Interview with Brad Smith, author of The Goliath Run
June 9, 2020
With writing that rivals the great Elmore Leonard, author Brad Smith delivers his newest work
The Goliath Run (At Bay Press), a poignant novel that sees a mother take fate into her own hands against the extremes of right wing politics after her daughter is killed in a mass shooting in a Pennsylvania schoolyard. Brad joins us on the All Lit Up blog to share more about tackling tough subject matter while remaining thoughtful, and what he is working on now.
All Lit Up: Congratulations on the recent publication of your book The Goliath Run! Can you tell us a little about the novel? Were there any books that influenced your writing when you were working on it?
Brad Smith: The book deals with a school shooting which then becomes fodder for an immoral TV talking head who intends to run for office. A woman, grieving over the loss of her goddaughter, intends to stop him. Were there books that influenced me? Not really. For this book I depended more on current events, talk radio (both right and left wing), daily newspapers and the nightly news. I don’t know of any other fiction that has addressed this problems in this manner.
ALU: You tackle a difficult subject in your novel – namely a mass schoolyard shooting and its devastating aftermath – but manage to refrain from making it exploitive. How did you remain thoughtful when writing about an unspeakable tragedy that’s inspired by an actual event?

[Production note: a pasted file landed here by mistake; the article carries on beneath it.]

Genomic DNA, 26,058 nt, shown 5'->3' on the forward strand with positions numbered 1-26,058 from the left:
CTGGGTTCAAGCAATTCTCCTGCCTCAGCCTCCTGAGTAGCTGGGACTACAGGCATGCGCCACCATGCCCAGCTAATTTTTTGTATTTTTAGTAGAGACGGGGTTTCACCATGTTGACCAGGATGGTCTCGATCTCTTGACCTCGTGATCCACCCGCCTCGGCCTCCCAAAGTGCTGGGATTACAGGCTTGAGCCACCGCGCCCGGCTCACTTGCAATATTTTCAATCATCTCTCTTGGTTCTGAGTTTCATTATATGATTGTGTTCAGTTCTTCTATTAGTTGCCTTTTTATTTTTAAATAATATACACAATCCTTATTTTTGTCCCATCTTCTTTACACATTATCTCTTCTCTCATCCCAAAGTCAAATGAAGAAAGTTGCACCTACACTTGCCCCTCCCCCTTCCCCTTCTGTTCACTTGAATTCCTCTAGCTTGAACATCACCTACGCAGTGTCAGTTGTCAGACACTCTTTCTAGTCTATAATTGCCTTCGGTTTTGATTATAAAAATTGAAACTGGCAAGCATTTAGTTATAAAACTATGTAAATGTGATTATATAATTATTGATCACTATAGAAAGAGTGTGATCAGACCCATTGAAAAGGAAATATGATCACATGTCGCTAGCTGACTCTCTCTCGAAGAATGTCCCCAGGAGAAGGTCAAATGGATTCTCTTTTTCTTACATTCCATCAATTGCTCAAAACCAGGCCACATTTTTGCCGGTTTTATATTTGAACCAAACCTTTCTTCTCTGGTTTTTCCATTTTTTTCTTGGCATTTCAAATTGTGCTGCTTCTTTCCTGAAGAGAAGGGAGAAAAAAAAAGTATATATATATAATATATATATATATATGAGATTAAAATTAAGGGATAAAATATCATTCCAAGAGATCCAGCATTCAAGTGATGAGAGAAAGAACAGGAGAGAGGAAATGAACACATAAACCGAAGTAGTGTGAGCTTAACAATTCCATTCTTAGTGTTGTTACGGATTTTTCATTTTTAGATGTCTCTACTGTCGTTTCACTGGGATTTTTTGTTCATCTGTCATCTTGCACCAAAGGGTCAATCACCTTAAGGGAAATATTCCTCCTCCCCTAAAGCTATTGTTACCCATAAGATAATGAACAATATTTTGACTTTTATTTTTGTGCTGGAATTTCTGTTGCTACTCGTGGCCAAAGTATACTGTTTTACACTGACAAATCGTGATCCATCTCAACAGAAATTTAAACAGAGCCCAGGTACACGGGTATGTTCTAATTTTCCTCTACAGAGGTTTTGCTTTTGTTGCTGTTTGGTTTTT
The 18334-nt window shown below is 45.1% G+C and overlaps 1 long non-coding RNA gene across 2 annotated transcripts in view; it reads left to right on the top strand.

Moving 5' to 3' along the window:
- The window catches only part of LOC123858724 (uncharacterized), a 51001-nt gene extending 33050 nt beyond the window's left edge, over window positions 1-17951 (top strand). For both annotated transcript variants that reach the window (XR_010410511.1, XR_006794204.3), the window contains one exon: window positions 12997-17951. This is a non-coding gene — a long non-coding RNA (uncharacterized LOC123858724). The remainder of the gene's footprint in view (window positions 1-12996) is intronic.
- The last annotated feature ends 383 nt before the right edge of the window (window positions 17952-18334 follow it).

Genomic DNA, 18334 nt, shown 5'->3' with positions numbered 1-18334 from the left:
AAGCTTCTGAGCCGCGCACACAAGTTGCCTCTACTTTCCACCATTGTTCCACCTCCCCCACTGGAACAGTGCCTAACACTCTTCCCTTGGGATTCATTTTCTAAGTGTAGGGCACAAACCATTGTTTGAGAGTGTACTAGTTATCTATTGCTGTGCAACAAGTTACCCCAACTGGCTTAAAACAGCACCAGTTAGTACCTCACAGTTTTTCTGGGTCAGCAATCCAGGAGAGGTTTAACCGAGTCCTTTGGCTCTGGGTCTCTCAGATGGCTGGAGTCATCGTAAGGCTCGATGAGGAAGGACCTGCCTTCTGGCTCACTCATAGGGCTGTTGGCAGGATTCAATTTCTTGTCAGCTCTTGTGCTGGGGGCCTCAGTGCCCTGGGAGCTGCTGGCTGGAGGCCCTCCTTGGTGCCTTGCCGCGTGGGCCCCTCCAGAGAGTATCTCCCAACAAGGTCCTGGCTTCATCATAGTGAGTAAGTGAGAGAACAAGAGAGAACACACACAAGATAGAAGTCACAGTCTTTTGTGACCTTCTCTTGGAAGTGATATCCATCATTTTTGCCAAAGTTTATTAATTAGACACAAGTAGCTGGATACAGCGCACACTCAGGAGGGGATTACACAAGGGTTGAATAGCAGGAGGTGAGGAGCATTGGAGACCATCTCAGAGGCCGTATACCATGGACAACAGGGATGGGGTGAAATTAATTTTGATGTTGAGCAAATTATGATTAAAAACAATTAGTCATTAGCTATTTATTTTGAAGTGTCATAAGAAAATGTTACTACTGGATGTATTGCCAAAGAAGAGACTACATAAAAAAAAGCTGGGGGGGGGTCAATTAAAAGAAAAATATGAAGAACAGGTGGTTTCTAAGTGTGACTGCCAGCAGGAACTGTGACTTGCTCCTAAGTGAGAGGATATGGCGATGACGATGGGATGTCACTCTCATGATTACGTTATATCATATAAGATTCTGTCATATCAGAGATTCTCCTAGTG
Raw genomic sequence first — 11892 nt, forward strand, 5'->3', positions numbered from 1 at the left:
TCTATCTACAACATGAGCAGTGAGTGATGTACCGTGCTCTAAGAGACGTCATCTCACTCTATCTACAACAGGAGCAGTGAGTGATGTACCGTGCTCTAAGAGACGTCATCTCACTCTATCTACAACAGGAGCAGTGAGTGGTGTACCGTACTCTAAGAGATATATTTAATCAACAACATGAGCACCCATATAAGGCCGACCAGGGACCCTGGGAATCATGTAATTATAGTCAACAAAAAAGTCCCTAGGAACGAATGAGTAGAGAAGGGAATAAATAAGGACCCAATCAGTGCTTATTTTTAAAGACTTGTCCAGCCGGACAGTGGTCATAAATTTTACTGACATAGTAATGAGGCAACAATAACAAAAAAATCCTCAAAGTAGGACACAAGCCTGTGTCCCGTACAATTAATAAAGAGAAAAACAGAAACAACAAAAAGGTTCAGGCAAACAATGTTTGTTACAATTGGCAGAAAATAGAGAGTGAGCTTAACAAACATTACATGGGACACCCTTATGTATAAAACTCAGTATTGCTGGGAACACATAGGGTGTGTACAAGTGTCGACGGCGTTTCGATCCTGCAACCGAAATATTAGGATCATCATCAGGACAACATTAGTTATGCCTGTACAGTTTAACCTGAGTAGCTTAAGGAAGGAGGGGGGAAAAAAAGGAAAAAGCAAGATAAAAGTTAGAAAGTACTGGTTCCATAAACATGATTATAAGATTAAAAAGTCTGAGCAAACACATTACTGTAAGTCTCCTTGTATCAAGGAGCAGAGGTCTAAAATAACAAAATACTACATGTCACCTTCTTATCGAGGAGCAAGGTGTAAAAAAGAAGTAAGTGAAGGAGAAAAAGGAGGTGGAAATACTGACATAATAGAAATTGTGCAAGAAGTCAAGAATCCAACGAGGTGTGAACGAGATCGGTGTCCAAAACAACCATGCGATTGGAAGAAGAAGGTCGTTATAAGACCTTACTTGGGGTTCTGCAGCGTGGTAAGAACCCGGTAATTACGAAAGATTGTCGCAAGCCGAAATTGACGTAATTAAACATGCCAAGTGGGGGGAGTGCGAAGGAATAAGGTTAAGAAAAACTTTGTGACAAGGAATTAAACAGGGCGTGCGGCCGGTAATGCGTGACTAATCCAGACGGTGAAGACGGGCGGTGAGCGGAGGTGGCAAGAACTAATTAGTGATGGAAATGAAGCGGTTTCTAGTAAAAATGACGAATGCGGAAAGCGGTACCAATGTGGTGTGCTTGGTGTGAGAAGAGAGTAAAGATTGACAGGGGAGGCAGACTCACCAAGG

BS: It was tough to do…tougher than I anticipated. I wanted to write about a school shooting without sensationalizing it. So I attempted to keep the actual details of the shooting to a bare minimum…and focus on the aftermath instead.
ALU: Can you tell us what it was like to write a character like Jo who takes extreme measures against a right-wing extremist like Sam? Was there anything cathartic about writing her?
BS: Yes, there absolutely was. I imagined Jo as somebody who grief was so overwhelming that she eventually HAD to do something. And Sam Jackson was the obvious target. If not for his nightly ravings – maybe Jo would have grieved silently forever. But not in this case.
ALU: Do you have another story in the works? What is the most challenging thing about writing a novel?
BS: I’m working on a book that takes place in the U.S. south during the Depression. It’s about the connection between moonshiner runners and the early stock car racers. The most challenging thing – I discovered many years ago – is to develop the self-discipline to do it. It’s not like a “regular” job, where you are required to show up and punch a clock every day. With writing, you have to punch your own clock!
ALU: What are you reading now?
BS: Just finished two books I’ve been asked to blurb and will now return to David W. Blight’s excellent biography of Frederick Douglass.
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Brad Smith, writer born and raised in the hamlet of Canfield, in southern Ontario, a couple of hours from Toronto. After high school, he worked for the signal department of the Canadian National Railway for three years, and then got a chance to work on a rail project in South Africa. Upon returning from Africa, Smith worked all over the place - Alberta, British Columbia, Texas - at a variety of jobs. Farmer, signalman, insulator, truck driver, bartender, schoolteacher, maintenance mechanic, roofer, and so on. He became a carpenter and built custom homes in Canada. He still works as a carpenter when not writing. He now lives in an eighty-year-old farmhouse near the north shore of Lake Erie. His books have been published by Penguin Canada, Doubleday Canada, Simon & Schuster Canada and his forthcoming novel will be published by At Bay Press.
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Thank you to At Bay Press and to Brad Smith for joining us on the All Lit Up blog.
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